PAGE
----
The Malawi Economic Justice Network (MEJN) has challenged the government to find a lasting solution to the problem of environmental degradation, citing the mining sector as one of the areas highly affected by the problem.
Mejn Southern Region Coordinator Mike Banda said this Monday, when the network organised a solidarity walk in Mangochi District to sensitise community members to the dangers of environmental degradation.
“It is worrying, for example, that people who are mining precious minerals without official documents are clearing pieces of land and opening up deep and wide pits without regard to consequences which result from such practices.
“If left unchecked, this will result in Malawi losing a lot of land and trees which could have been saved if proper mining methods were employed legally. When promoting the mining sector, let us not forget about the challenges that are there. We have noted that the environment is one of the areas which are being affected as a result of the unregulated mining activities that are taking place in some parts of the country,” Banda said.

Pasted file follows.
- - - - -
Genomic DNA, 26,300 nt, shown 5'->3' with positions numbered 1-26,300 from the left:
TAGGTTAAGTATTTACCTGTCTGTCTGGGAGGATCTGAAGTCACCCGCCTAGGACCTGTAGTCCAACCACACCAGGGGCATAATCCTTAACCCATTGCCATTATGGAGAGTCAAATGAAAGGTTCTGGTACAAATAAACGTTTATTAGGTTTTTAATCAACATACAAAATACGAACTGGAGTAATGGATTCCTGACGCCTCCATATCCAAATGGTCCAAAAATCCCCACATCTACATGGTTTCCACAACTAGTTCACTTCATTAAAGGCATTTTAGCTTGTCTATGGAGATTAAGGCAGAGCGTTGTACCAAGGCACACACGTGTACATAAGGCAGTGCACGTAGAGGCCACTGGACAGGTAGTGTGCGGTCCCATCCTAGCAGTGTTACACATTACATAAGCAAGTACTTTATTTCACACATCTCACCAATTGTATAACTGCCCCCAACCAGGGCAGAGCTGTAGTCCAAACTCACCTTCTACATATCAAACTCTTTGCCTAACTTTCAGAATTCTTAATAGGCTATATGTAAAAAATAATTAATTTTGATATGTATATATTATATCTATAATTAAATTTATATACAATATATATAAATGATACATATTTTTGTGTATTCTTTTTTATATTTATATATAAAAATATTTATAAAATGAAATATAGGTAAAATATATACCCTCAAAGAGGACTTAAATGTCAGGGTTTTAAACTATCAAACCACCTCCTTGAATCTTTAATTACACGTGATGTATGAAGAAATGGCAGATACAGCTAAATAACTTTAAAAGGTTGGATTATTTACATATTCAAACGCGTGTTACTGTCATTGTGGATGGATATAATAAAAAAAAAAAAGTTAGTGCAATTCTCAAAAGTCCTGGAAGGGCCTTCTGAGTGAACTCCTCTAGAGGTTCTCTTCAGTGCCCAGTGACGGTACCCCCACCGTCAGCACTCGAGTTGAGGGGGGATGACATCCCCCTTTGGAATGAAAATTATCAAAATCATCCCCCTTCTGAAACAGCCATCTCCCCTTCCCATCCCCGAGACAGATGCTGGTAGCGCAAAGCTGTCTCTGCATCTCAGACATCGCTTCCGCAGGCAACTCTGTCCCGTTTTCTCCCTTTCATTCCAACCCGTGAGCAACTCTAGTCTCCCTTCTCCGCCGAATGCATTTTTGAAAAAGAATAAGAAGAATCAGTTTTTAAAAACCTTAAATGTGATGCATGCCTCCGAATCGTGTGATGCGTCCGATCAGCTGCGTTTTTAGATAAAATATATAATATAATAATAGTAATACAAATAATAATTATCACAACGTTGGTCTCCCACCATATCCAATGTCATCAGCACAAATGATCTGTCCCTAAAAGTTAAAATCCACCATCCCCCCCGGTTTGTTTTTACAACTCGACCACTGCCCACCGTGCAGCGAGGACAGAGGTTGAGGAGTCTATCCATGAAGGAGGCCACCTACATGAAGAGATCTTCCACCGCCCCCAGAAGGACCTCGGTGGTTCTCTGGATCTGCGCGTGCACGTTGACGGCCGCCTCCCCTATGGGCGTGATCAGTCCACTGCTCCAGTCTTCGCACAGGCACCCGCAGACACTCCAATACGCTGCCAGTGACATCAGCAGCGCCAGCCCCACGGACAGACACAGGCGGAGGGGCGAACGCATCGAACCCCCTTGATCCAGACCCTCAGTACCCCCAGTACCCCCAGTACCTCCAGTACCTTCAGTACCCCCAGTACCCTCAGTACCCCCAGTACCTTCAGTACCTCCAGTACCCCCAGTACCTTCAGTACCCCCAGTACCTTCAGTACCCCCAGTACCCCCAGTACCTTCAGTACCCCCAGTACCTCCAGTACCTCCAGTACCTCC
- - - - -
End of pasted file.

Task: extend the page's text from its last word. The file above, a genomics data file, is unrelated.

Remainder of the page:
Quadria Muslim Association of Malawi Mangochi-Chapter Chairperson Sheikh Abdul Kapusa echoed Banda’s sentiments, citing lack of action plans as one of the factors fuelling the practice of mining without official documents.
“We are not just talking about environmental degradation; issues of child labour come into play, too. Children are being employed in the mines, although the government prohibits child labour, and this is leading to rising cases of school dropout,” he said.
A People’s Federation for National Peace and Development report released in December 2020 found that some children were dropping out of school to work in unlicenced mines in Ntcheu, Lilongwe, Mangochi, Dedza and Nsanje districts.
It recommended that illegal miners found employing children should be prosecuted to serve as a lesson to would-be offenders.